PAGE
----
AMD RX 9000 RDNA 5: Patent Unveils Chiplet Design for GPUs and Parallel Rendering Functionality

AMD RX 9000 RDNA 5: Patent Unveils Chiplet Design for GPUs and Parallel Rendering Functionality

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AMD RX 9000 RDNA 5: una patente revela el diseño de chiplets para sus GPU y cómo funciona la renderización paralela

A new patent filed on November 23 by AMD reveals something truly significant and complements others we have already seen. Although patents are not “law” and many don’t lead to anything as such, we believe that the detail and content of this one is crucial, as it most likely forms the basis for future RX 9000 graphics cards with RDNA 5 architecture, based on chiplets and parallel rendering. So, how will these graphics cards work and operate?

Well, the way AMD is going to work with GPUs is quite different from what it does with CPUs. There won’t be an IOD as such; the scheme, as it is currently presented, shows that we are talking about “complete” chiplets but, above all, independent ones. This raises a debate about how they will synchronize and how latency will be mitigated; while we don’t know for sure, we will offer some speculations on the subject.

AMD RX 9000 with RDNA 5 and its new chiplet patent: parallel rendering?

This could be the new concept to consider, and it might be talked about from late 2025 or early 2026 onwards. Before diving in, let’s understand the explanation AMD offers as a general concept about the patent:

The patent discloses systems, apparatuses, and methods for performing geometry work in parallel on multiple chips. A system includes a chiplet-based processor with multiple chiplets for performing parallel graphics work.

Instead of having a central distributor to distribute the work to individual chips, each chiplet determines for itself the work to be performed. For example, during a draw call, each chiplet calculates which parts to fetch and process from one or corresponding fetch portions of one or more graphical objects of the draw call.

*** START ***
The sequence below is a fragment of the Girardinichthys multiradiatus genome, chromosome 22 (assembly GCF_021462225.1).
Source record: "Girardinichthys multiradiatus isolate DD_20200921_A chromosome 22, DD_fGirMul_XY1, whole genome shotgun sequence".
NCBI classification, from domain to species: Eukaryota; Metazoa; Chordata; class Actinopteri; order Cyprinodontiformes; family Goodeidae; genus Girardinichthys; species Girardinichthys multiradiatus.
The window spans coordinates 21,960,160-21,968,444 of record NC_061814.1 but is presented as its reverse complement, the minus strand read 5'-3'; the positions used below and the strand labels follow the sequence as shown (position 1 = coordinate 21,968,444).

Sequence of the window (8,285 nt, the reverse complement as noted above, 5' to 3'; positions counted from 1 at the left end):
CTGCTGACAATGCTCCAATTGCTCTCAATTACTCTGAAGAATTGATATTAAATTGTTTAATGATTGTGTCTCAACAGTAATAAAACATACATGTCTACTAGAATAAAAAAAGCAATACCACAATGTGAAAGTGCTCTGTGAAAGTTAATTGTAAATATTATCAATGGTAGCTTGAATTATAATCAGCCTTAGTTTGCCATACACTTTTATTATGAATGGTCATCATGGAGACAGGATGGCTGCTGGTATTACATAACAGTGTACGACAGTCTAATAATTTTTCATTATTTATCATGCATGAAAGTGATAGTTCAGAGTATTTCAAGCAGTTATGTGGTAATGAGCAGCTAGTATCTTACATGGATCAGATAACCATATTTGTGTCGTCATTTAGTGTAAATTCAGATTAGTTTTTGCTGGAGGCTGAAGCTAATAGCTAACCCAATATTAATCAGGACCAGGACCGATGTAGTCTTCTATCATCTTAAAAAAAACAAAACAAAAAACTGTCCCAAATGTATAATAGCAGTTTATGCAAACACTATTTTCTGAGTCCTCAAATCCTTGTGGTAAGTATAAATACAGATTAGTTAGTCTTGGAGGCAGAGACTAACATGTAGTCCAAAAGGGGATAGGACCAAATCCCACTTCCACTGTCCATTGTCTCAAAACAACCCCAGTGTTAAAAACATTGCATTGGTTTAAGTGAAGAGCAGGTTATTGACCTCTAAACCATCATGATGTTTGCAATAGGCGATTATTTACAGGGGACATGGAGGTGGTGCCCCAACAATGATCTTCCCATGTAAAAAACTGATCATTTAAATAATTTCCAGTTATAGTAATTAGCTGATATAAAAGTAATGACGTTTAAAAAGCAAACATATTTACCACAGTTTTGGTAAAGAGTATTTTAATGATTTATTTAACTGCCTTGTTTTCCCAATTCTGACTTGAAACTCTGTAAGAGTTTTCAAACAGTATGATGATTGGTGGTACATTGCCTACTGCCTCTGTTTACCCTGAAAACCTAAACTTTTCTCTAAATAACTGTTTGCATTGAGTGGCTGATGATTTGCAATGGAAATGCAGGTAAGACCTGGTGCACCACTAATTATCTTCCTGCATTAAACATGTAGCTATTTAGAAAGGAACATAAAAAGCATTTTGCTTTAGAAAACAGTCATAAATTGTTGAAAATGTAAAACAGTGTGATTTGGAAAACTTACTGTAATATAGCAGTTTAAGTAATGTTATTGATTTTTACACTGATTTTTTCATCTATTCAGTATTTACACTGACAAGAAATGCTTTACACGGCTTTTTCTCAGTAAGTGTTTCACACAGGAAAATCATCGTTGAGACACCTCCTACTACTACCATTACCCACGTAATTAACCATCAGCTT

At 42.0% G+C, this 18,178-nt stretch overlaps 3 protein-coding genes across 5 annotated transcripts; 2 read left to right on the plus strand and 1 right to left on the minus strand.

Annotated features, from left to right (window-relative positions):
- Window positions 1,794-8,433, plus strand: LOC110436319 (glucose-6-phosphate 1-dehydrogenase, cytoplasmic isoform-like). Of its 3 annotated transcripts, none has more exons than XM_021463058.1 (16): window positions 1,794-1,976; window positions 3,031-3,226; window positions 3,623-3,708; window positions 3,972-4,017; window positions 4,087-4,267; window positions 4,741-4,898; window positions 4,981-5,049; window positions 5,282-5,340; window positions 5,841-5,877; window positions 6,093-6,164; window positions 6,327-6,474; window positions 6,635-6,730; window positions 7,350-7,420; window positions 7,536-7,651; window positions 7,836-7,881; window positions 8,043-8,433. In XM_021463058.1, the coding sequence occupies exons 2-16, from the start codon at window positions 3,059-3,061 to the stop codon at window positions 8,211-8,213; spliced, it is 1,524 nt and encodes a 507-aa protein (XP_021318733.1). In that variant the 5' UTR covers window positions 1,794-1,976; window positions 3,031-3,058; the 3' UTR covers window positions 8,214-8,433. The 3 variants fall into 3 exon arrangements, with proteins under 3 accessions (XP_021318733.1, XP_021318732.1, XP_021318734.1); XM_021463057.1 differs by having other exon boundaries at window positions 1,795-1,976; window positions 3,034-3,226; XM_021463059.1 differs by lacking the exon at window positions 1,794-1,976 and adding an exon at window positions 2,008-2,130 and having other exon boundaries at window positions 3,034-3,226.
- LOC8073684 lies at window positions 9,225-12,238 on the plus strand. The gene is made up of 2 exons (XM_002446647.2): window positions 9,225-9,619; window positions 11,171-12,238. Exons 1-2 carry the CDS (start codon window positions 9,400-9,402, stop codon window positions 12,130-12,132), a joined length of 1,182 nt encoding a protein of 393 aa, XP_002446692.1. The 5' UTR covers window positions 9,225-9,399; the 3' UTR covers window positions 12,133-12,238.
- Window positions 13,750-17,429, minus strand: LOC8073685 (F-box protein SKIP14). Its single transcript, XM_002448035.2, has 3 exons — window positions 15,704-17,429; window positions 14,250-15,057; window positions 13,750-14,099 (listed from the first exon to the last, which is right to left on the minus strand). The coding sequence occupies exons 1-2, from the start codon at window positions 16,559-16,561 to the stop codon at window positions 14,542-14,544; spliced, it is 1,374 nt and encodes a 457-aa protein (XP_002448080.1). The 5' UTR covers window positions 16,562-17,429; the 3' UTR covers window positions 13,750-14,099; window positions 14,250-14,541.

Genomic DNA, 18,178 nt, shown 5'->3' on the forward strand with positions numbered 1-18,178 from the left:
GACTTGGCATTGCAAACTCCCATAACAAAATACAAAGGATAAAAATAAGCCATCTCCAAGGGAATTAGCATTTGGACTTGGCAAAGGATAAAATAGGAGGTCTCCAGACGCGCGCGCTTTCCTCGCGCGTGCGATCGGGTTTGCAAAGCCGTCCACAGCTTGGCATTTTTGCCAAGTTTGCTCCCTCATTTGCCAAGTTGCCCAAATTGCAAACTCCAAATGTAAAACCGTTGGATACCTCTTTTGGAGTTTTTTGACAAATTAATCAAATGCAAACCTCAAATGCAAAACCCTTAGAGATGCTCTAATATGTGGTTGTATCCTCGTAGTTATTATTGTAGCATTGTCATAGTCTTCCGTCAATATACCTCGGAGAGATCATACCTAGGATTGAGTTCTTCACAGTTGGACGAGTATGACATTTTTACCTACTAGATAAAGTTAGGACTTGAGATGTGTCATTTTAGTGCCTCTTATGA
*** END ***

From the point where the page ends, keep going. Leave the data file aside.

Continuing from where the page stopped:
Once the portions (or parts) are calculated, each chiplet obtains the corresponding fetches and processes the indices. Chipsets perform these tasks in parallel and independently of each other.

When index buffers are processed, chiplets perform one or more subsequent stages in the graphic rendering process in parallel.

Many questions in the air

The patent is complex and, logically, much information is missing, but it also reveals many other details. For instance, it mentions up to 12 chiplets in the patent, among other configurations – this is a surprising number because it implies more simplified chiplets than initially expected or a much denser number of shaders.

However, there are more things in the air. AMD discusses complex task assignments to get to the CPs, which the patent says will be done between firmware, the driver, and hardware. This opens up the possibility that, with the elimination of a typical IOD, there will be a new segmentation in AMD drivers where they start from scratch with RDNA 5.

To summarize and not confuse too much amid all that the patent names and leaves in the air, AMD makes five distinctions as minimum block units in this order of arrangement of elements from exterior to interior:

Chiplet -> CP -> Geometry Engine -> Shader Engine -> Rasterizer

Interestingly, as mentioned, each chiplet is entirely independent – a traditional monolithic GPU like those available today – and, best of all, they are transparent to each other. In other words, according to the diagrams, they can share information and, it seems, even certain resources.

Independent but connected and sharing?